Review: Waterworks audiences see Hursey’s vision in ‘The Vagrant’

Published 12:53 am Wednesday, February 28, 2024

Getting your Trinity Audio player ready...

The Waterworks Players Community Theatre production of The Vagrant, a full-length play written by Longwood University’s Dr. Brett Hursey, is marvelous from start to finish. Hursey’s plays–from one-acts to full-length–have been performed in over 250 theaters throughout the United States, as well as Canada, Australia, and England, plus Belgium, Luxembourg, Romania, and South Korea.

Hursey writes impactful comedies where an undercurrent of pain and angst reveals the humanity of each character, even as we laugh with them and sometimes at them. The Vagrant has all of this and more. By the play’s end, Hursey had ably led the audience to deeply understand them all.

A Waterworks debut

Greg Tsigaridas, in his directorial debut, fulfills the playwright’s vision in a sympatico sense of solid trust, most likely borne when Tsigaridas acted in two of Hursey’s short plays put on by Waterworks: Small Doses in 2015 and Lucky Charms in 2018. Tsigaridas intends for you to have the visually and sonically immersive experience of being on a New York City street circa the 1990s.

Email newsletter signup

As you enter the Waterworks building, you’ll most likely run into the “Vagrant” character in the lobby, and before the play begins, you’ll hear snatches of music, along with pedestrian and traffic noise, plus a disembodied New York accent reminding you to silence cell phones. Fliers and posters on the set’s brick wall announce Clinton-Gore and Blink-182 and Green Day. Even the intermission cleanup is handled by a NYC sanitation worker.

Jordan Whiley plays Lenny Madison the titular Vagrant (he’d most likely prefer the term “philosopher vagrant”), whose current world is the busy street in New York City’s Financial District. He’s a contemporary Diogenes facing challenges optimistically and critiquing society from a sidewalk heating grate lined with discarded Wall Street Journal newspapers. Whiley, a seasoned actor at Waterworks, is at the top of his game in this demanding role. He captures Lenny perfectly, with passion and bold physicality.

More about the production

Leigh Lunsford is pitch-perfect as Maggie the “bag-lady,” Lenny’s non-philosophical compatriot on the street who has trouble with her eyesight but somehow sees clearly beneath the world’s stage veneer and into our souls. Maggie cares for Lenny, giving him warm orange hunting socks she found in a dumpster as Lenny cares for Maggie by ensuring she takes her heart medication daily.

Lunsford, in her twentieth year with Waterworks, is captivating and commands the stage with comedic brilliance. She’s a tornado of roiling emotion as she embraces her role as the unhoused Maggie, channeling her humor, irreverence, and outrage at the world and deeply touching your heart as her situation changes.

Ric Andersen plays John Wilson, a young stock analyst whose decision to humor Lenny changes his life. Though new to the Waterworks stage and Farmville, Andersen has acted in some 22 plays since 2003, including Death of a Salesman, The Seven-Year Itch, Bang the Drum Slowly, To Kill a Mockingbird, and Macbeth, in Virginia, Maryland, and Washington, D.C. He brings John to life on stage, especially with his nuanced reactions–physical and facial–to what unfolds around him. I anticipate Andersen becoming a valued member of the Waterworks acting family.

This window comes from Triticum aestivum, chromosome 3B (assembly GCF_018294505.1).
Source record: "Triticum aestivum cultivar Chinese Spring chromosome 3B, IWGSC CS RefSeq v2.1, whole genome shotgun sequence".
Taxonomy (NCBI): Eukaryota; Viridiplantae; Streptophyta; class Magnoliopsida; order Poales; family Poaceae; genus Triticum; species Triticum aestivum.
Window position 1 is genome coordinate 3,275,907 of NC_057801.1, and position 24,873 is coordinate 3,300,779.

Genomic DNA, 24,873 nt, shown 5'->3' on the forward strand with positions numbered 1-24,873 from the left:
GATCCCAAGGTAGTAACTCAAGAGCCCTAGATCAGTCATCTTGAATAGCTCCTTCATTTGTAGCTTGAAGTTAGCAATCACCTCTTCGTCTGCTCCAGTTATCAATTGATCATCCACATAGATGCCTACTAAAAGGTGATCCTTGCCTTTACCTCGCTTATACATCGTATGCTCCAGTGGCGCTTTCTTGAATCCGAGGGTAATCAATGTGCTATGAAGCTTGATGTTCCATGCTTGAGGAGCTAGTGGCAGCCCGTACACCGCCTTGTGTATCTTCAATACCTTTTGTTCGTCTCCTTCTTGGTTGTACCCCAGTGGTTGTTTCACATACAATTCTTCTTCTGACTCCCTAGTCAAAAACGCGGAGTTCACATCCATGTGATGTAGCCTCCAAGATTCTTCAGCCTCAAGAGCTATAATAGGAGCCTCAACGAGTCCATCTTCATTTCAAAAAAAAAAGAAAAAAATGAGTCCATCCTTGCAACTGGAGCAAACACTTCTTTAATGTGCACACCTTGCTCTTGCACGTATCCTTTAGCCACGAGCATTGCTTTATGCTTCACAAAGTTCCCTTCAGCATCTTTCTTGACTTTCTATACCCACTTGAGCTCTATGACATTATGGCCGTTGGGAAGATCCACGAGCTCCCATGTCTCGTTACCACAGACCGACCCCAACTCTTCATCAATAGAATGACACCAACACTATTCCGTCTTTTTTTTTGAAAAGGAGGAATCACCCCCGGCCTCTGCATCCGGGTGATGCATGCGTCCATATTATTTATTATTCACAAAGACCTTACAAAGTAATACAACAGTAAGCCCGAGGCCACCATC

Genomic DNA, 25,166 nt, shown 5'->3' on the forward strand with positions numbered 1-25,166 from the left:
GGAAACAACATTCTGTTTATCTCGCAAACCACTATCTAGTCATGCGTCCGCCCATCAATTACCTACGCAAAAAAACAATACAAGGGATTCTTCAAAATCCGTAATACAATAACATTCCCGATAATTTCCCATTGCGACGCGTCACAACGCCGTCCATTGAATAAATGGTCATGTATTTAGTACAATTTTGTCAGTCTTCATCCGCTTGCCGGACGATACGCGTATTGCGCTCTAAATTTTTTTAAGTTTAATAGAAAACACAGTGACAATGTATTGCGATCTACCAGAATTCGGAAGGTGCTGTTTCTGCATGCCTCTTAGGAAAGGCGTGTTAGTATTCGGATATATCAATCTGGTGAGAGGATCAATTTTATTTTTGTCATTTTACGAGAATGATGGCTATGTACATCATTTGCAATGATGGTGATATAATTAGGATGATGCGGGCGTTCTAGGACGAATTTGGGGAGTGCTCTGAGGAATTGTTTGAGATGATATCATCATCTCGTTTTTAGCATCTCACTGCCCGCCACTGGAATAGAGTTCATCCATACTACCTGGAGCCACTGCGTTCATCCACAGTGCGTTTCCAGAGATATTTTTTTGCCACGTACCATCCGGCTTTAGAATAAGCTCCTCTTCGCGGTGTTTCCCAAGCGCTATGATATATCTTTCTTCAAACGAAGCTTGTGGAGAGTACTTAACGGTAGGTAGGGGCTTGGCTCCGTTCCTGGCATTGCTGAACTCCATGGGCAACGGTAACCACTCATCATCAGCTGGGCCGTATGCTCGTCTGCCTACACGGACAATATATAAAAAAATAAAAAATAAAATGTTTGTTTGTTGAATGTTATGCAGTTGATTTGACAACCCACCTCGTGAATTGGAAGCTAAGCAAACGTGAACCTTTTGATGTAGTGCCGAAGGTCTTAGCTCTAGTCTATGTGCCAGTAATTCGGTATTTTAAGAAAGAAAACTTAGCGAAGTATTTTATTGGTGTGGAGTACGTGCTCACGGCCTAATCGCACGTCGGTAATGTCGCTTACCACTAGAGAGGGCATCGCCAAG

Newcomer Maria Sentz wonderfully embodies the role of Rachel LeMonde, a young, callous, and short-tempered stock analyst. She and John (to a lesser extent) are anxiously stressed about getting ahead in the savage world of finance where they could be replaced at any moment and desperate to increase their financial portfolios, despite legal risk and potentially grave cost. In her theater debut, Sentz takes the stage with gusto.

Melissa Meinhard lovingly embraces social worker Mrs. Edgeworth, well-meaning but hobbled by bureaucracy, harried and frustrated but deeply caring. She checks daily on both Lenny and Maggie, bringing a donated blanket to Lenny and heart medication for Maggie. In a wig of dreadlocks designed by Meinhard to evoke a “late 90s Seattle refugee” look, Mrs. Edgeworth personifies tireless and too-often thankless charity.

Billy Tucker is the gullible but hard working street vendor Rodney, hoodwinked into giving Lenny free food as his hot dog taster. In his role as a grounded everyman, Tucker evokes respect and sympathy. 

Some Waterworks regulars behind the scenes

Many Waterworks regulars also provide behind-the-scenes work that makes the magic happen: costumes by LeeAnn Schock, especially the street-gritty and street-pity layers of clothing worn by Lenny and Maggie;  the convincingly trash-strewn and begrimed set design by Billy Tucker and the effective city street lighting by Scott Chapman; plus solid efforts by stage manager Pam Wright, production manager Ruth Holliday, and props manager Geraldine Mongold, with Renee Segroves working the Light Board and Troy Halliday on the Sound Board.

Do not miss an opportunity to see how four Waterworks favorites and two Waterworks newcomers mesh seamlessly and effectively in The Vagrant, a poignant play by Brett Hursey that’s guaranteed to bring all the feels. By the curtain call, you more fully understand the apt phrase “People are people, people” and more fully understand yourself. The Vagrant still has evening performances on March 1 and 2 at 8 pm.